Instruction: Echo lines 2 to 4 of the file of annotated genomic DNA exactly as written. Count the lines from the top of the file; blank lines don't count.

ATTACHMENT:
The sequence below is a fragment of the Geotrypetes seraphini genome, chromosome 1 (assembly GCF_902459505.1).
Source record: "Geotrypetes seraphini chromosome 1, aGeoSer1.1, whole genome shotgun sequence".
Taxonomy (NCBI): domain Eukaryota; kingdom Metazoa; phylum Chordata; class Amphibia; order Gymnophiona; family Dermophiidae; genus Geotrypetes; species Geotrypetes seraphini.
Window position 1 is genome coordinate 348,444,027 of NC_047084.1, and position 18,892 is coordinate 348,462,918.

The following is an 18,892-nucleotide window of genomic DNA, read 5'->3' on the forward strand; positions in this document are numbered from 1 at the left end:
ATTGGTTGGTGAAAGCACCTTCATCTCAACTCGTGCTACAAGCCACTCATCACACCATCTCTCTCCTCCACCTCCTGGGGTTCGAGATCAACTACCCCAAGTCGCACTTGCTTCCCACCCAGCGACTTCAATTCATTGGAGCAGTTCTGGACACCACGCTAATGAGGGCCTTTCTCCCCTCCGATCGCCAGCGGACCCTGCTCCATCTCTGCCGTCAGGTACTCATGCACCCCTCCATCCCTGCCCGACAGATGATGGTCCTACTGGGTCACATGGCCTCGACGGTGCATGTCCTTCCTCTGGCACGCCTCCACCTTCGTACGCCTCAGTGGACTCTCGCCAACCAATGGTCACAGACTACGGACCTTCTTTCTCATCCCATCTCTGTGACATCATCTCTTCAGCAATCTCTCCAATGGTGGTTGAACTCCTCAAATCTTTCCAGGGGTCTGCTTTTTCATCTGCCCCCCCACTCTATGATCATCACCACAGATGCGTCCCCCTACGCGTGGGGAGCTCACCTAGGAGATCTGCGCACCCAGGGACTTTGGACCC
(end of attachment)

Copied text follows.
Source record: "Geotrypetes seraphini chromosome 1, aGeoSer1.1, whole genome shotgun sequence".
Taxonomy (NCBI): domain Eukaryota; kingdom Metazoa; phylum Chordata; class Amphibia; order Gymnophiona; family Dermophiidae; genus Geotrypetes; species Geotrypetes seraphini.
Window position 1 is genome coordinate 348,444,027 of NC_047084.1, and position 18,892 is coordinate 348,462,918.